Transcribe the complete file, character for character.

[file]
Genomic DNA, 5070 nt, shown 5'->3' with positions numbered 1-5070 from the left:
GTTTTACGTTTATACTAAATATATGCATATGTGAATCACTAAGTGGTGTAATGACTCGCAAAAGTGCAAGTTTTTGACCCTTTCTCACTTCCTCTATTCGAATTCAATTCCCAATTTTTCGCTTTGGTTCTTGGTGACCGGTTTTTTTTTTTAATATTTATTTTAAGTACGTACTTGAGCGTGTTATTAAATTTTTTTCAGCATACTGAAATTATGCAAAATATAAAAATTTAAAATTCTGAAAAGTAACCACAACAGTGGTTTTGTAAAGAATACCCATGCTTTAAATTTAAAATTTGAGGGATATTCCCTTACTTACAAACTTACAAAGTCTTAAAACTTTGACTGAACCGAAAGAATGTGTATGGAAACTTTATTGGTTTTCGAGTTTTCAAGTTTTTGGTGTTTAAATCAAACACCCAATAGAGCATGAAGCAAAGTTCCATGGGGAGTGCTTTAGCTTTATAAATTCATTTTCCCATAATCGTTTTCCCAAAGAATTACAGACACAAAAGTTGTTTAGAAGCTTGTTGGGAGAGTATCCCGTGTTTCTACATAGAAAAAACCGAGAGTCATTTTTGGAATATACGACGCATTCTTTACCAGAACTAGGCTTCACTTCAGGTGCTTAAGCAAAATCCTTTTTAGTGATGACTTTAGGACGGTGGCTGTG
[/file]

Genomic DNA, 5070 nt, shown 5'->3' with positions numbered 1-5070 from the left:
GTTTTACGTTTATACTAAATATATGCATATGTGAATCACTAAGTGGTGTAATGACTCGCAAAAGTGCAAGTTTTTGACCCTTTCTCACTTCCTCTATTCGAATTCAATTCCCAATTTTTCGCTTTGGTTCTTGGTGACCGGTTTTTTTTTTTAATATTTATTTTAAGTACGTACTTGAGCGTGTTATTAAATTTTTTTCAGCATACTGAAATTATGCAAAATATAAAAATTTAAAATTCTGAAAAGTAACCACAACAGTGGTTTTGTAAAGAATACCCATGCTTTAAATTTAAAATTTGAGGGATATTCCCTTACTTACAAACTTACAAAGTCTTAAAACTTTGACTGAACCGAAAGAATGTGTATGGAAACTTTATTGGTTTTCGAGTTTTCAAGTTTTTGGTGTTTAAATCAAACACCCAATAGAGCATGAAGCAAAGTTCCATGGGGAGTGCTTTAGCTTTATAAATTCATTTTCCCATAATCGTTTTCCCAAAGAATTACAGACACAAAAGTTGTTTAGAAGCTTGTTGGGAGAGTATCCCGTGTTTCTACATAGAAAAAACCGAGAGTCATTTTTGGAATATACGACGCATTCTTTACCAGAACTAGGCTTCACTTCAGGTGCTTAAGCAAAATCCTTTTTAGTGATGACTTTAGGACGGTGGCTGTG